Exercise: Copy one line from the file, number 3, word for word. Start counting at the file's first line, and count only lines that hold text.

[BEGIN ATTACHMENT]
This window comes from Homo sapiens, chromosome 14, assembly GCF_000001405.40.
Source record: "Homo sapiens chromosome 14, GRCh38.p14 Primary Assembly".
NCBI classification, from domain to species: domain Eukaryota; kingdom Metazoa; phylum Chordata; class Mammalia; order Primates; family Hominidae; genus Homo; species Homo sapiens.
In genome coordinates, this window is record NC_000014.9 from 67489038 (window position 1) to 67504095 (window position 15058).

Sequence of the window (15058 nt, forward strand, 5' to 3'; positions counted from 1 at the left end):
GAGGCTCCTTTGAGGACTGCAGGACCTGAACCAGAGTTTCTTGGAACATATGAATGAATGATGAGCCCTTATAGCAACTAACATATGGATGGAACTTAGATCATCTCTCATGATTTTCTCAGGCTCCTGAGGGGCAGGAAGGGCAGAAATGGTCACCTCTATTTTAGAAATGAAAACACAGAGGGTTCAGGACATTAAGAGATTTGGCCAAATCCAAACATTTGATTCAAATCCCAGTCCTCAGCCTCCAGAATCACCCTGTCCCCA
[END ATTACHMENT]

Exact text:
NCBI classification, from domain to species: domain Eukaryota; kingdom Metazoa; phylum Chordata; class Mammalia; order Primates; family Hominidae; genus Homo; species Homo sapiens.